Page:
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A comprehensive regex for phone number validation
What regular expression will match valid international phone numbers?

I've seen some posts on StackOverflow on regular expressions that match phone numbers. But many don't seem to take into account possible spaces or dashed between numbers to increase readability.

I'm from the Netherlands, but I'd like to use a regex which matches any phone number, including those in foreign countries.

I'd like to use it for a plugin such as the Skype find-and-replace plugin for browsers.

Currently, I'm using the following regex:


Has anybody got any improvements for that one?

marked as duplicate by Toto, stema, jcolebrand, Lev Levitsky, Graviton Dec 26 '12 at 1:36

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  • 1
    That depends on the country isn't it? :D Take a look at this article anyway – bonCodigo Dec 5 '12 at 8:56
  • If I start my mobile number with the country code 0049 it has 14 digits. – stema Dec 5 '12 at 9:05
  • 1
    Do you want to recognize 311/711/811/911 (which are valid local US numbers and have reasons to be dialed) – jcolebrand Dec 5 '12 at 14:58
  • What about text-codes like 40404? – jcolebrand Dec 5 '12 at 14:58

I'd go with

# countryCode

# actual number

# combined with optional country code and parantheses in between

This should be good enough to match most most European and US representations of a phone Number as

+49 123 999
0001 123.456
+31 (0) 8123

But in general there are too many overlapping textual representation of a phone Number as to use a single Regex for different countries. If you could match all representations you'll get to many false positives. As what may be a number in Switzerland may be something else in Russia, Germany or Ghana. It's all about balancing precission and recall and optimizing the Regex to the countries you really need.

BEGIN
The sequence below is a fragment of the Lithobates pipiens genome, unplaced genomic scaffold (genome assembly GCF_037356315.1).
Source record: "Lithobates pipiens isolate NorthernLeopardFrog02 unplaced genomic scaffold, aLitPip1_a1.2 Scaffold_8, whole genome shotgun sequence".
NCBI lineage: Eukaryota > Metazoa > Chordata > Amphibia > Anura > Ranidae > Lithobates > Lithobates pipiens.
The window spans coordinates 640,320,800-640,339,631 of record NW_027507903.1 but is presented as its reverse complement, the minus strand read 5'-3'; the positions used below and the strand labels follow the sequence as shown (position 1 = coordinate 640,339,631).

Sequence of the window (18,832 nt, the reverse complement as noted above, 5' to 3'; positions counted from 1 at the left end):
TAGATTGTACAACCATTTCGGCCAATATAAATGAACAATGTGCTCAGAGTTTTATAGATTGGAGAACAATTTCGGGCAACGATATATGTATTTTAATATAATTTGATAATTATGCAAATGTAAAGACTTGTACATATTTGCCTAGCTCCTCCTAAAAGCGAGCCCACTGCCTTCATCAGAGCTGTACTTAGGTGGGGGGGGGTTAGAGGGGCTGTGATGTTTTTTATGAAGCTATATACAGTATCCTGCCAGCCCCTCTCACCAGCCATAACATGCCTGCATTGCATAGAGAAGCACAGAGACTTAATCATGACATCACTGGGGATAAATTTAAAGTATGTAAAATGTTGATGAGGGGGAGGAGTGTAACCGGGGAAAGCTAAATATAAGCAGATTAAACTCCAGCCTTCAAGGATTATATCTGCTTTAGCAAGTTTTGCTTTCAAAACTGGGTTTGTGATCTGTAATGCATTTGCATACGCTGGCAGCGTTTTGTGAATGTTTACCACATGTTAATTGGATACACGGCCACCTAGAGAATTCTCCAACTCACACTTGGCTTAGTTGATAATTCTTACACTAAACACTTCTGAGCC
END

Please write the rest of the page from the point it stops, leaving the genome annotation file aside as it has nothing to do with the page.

• That would also match 50 000 000 residents of a country, or a 240 15 12 sports record, you know. – jcolebrand Dec 5 '12 at 15:14
  • As stated above 240 15 12 and 50 000 000 may be valid phone numbers. If the number indicates a mere count or a telephone-number is just given by the context. For example +240 7 / 15 12 would be a valid telephone number in Equatorial Guinea. – Andreas Neumann Dec 8 '12 at 9:25
  • US/NANP numbers are XXX XXX-XXXX, or (XXX) XXX-XXXX. This expects a plus symbol to be in the country code, though if ?: works, it will be optional. I've never gotten ?: to work, myself - always had to use ? after the group to make it optional. The "actual number" portion looks pretty broad and just seems to allow slashes (why?), digits, hyphens, periods, and spaces - no validation on a specific format, length, where spaces/hyphens go, etc. But I guess he got what he asked for, on that. – vapcguy Aug 15 '14 at 21:52
  • ?: doesn't mark a regex sequence as optional. The it just marks a group as non capturing. As the difference between how numbers are written down differs largely you either could get a lot false positives and filter later on as described here or do it beforehand. – Andreas Neumann Aug 18 '14 at 7:49

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